Of course there are grave cases of real theft like obvious plagiarism, that's not new.
But there seems to be a notion that anything has a potential value if presented on the net, and thus a potential source of copyright infringement. Lessig is right; our common culture is owned and controlled.
Do I really want to accept control so meekly? In saying: yes, yes I'll change my work, replace the photos, rethink my ideas....... Because that's were it takes me in the end - I have to rethink.
In my particular case that may not be such a tragedy; as mentioned, it may be for the better.
But there are others out there with more important ideas in fields that could make a difference. They could just as easily feel stifled and stalled unless they are more rebellious than me and say; "Sod the law and lawyers! My matters are more important than that!"
Rebellious minds have always brought us forward.
As for where I stand on this? No, I do not want creativity controlled! No, I do not want to accept control of intellectual property to the degree we see now.
I think there's far too much ownership out there! I don't want to accept the consequences.
Being rather more of a coward than a rebel, I have to find other ways than fighting the law to make a difference.
I can go the 'open source' way and say; OK, you like something? Take it. Copy it. Print it onto anything. Use it for whatever. It would be nice if you told me, showed me or credited me as the 'source'.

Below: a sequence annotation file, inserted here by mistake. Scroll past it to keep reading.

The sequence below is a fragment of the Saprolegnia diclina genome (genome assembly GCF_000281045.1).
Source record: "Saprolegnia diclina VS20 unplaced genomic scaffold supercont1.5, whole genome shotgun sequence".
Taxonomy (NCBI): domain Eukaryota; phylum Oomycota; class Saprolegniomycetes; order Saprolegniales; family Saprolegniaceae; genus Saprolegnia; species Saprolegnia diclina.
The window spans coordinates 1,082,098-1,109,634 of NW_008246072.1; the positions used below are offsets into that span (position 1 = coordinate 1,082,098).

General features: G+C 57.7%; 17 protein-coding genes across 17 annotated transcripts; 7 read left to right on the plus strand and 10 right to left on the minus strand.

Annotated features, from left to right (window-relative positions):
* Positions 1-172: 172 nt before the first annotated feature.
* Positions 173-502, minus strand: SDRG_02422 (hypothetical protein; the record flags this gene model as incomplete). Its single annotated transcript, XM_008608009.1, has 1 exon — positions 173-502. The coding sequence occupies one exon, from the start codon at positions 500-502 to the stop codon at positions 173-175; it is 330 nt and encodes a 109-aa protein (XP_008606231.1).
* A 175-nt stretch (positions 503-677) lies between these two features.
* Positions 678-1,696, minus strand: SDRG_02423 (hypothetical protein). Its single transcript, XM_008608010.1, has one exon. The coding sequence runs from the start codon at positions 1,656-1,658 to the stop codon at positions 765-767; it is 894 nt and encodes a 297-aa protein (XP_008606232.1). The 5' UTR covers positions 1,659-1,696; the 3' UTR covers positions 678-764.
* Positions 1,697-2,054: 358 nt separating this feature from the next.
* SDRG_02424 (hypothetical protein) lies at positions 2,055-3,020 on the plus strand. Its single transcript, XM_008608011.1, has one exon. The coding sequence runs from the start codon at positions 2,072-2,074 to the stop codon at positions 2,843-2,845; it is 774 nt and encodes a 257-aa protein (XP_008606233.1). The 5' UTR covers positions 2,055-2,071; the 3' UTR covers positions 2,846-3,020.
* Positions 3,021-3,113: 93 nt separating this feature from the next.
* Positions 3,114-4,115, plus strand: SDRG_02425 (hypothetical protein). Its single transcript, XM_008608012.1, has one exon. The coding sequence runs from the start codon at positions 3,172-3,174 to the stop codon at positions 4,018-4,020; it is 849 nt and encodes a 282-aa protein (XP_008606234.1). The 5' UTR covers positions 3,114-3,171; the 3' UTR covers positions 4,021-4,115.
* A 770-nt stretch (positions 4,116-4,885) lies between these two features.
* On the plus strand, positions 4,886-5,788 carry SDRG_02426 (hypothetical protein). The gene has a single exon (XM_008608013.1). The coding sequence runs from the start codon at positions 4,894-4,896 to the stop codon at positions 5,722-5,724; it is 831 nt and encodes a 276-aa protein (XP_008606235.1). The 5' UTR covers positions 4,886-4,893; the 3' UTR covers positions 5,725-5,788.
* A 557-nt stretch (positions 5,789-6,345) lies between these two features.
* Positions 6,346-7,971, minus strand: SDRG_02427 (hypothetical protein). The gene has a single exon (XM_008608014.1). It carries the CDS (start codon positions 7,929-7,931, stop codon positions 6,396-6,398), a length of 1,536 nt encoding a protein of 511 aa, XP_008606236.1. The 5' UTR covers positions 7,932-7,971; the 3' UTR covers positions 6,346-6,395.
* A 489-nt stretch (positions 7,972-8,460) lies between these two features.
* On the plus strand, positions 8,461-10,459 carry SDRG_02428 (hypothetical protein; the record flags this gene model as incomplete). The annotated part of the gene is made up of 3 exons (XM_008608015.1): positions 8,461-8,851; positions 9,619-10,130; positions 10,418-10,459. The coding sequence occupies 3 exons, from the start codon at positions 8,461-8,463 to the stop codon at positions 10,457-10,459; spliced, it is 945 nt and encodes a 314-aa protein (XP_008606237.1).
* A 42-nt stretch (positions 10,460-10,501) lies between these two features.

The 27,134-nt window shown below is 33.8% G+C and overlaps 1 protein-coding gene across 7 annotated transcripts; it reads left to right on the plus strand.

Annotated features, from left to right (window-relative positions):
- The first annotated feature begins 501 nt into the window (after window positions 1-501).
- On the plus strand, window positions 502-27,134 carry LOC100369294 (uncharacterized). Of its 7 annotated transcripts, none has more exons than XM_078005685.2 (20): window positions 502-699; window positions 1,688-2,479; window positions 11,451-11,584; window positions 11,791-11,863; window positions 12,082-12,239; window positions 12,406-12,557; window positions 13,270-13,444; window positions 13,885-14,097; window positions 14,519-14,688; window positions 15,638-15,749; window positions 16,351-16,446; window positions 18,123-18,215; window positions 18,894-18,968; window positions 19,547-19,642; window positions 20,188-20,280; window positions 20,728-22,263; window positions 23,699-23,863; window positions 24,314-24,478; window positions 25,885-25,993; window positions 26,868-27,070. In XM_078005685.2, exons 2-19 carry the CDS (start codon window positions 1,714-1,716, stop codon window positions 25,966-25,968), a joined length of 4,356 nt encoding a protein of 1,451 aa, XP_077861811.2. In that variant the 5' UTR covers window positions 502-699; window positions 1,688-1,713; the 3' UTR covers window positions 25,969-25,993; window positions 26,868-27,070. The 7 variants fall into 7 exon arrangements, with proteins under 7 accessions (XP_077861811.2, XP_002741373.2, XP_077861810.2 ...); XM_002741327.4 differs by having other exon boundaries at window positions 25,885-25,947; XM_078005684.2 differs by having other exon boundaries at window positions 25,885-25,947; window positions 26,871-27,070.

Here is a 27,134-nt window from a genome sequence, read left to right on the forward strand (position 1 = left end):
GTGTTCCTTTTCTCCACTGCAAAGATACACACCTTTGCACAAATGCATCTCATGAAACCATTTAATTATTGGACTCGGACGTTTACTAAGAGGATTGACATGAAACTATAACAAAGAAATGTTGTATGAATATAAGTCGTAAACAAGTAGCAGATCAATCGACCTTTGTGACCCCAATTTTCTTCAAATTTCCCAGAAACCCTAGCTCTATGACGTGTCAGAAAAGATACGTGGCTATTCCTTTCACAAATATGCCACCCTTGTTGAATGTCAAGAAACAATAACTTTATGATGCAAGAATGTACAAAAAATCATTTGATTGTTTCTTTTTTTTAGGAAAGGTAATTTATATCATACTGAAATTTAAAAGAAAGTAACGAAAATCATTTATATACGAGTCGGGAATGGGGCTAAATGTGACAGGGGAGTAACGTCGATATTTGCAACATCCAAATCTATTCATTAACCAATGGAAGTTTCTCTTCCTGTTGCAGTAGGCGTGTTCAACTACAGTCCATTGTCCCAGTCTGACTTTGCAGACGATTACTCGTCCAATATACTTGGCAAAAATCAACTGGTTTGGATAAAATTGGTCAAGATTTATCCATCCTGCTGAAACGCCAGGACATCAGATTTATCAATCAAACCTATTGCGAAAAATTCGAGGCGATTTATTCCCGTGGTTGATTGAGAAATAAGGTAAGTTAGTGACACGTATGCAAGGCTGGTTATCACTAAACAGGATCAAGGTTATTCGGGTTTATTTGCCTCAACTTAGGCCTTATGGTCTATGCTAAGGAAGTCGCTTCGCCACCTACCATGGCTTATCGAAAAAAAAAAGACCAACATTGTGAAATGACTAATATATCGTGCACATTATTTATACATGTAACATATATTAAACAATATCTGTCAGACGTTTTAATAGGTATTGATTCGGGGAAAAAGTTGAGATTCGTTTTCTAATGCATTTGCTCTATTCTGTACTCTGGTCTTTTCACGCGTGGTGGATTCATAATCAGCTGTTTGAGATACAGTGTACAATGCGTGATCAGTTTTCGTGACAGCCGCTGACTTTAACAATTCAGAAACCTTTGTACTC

I don't see this could harm my work. I'm the one with the originals, and they are protected left right and centre, as we know.
Notice that Lessig alerted us already four years ago (and probably before, too), while I didn't experience the consequences until lately.
Writers and journalists exprience new dimensions of the change in attitude as well; see this article by Charles Isherwood in International Herald Tribune on Des. 6. Eye opening and amusing on copyright, self-expression and self-commercialisation issues in the literate world.
Finally I cannot help but wonder whether the storyteller is affected too? There's been a revival of the old-fashioned storytelling but the tales are not necessarily old. Does the storyteller then have to pay royalty to someone before he retells a modern story?
I don't know the correct answer. Following guidelines for the web it ought to be "yes".
But if we want to preserve a 'common culture' to build on, "yes" is the wrong answer in the long run......
There are plenty of sources to free photos avaiable just by googling. The resource page "When image is everything" is particularly good. It not only lists sites - it offers detailed information about different search engines, explains copyright issues and image file formats.
For more copyright info check out these links:
- 14 Copyright tips for Bloggers
- 4 Basic Questions About Copyright and Weblogs
- COPYRIGHT & RELATED ISSUES FOR MULTIMEDIA AND ONLINE ENTREPRENEURS
- "Creativ Commons" - change your copyright terms from "All Rights Reserved" to "Some Rights Reserved."